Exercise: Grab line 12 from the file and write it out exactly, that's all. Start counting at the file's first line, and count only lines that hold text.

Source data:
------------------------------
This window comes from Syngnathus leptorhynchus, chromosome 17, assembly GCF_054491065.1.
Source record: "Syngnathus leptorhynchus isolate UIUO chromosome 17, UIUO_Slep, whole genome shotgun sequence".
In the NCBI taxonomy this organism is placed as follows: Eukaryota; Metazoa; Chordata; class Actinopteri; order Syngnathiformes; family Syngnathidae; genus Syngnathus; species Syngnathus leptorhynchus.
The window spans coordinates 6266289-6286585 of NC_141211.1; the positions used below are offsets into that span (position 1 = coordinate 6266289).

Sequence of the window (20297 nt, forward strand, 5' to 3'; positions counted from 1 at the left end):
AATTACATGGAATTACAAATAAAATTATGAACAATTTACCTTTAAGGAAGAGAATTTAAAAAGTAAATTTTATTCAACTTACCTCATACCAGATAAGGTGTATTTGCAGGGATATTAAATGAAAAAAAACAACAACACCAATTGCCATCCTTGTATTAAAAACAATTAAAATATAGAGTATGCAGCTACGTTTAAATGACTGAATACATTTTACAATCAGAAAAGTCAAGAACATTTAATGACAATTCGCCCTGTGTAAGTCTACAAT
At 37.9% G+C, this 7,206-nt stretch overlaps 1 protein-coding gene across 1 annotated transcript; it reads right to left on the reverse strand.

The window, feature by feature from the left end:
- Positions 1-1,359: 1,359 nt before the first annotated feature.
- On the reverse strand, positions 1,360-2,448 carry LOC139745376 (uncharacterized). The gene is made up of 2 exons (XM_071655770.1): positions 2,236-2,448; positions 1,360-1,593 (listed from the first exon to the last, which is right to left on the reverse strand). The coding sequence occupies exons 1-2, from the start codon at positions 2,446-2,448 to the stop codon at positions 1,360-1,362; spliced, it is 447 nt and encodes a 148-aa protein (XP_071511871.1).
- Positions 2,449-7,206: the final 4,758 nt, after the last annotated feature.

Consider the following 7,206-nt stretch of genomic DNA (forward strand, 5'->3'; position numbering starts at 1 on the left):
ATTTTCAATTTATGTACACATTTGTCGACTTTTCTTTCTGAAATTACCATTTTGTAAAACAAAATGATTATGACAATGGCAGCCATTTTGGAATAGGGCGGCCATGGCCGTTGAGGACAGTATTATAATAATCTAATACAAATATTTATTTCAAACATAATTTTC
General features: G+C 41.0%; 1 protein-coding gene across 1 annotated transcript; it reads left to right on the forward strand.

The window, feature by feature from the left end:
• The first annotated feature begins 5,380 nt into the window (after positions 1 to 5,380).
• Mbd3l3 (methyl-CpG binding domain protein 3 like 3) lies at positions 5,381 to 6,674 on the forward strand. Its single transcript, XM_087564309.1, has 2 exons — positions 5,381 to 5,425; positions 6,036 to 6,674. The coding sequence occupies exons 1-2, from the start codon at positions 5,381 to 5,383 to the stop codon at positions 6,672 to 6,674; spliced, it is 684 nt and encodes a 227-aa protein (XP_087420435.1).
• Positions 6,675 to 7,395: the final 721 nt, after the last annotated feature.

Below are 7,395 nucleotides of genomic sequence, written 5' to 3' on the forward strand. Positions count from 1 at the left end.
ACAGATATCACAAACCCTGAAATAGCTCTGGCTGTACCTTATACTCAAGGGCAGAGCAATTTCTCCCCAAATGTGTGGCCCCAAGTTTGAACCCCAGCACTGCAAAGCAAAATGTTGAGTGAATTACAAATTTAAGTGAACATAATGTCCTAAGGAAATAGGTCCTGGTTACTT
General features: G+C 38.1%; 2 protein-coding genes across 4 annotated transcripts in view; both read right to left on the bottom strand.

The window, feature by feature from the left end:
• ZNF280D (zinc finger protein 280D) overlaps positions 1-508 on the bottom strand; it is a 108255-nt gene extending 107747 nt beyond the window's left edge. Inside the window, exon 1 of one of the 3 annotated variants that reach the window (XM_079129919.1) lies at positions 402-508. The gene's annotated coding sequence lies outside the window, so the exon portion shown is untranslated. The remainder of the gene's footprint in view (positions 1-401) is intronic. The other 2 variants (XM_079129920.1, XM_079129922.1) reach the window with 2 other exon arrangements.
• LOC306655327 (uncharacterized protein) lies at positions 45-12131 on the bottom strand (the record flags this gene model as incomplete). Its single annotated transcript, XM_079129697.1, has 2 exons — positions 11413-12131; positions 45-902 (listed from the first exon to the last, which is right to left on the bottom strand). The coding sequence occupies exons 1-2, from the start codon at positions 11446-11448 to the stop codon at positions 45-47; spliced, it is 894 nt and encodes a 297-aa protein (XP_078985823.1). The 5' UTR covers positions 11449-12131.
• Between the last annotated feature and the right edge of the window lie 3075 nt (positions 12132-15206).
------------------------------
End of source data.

Consider the following 7,206-nt stretch of genomic DNA (forward strand, 5'->3'; position numbering starts at 1 on the left):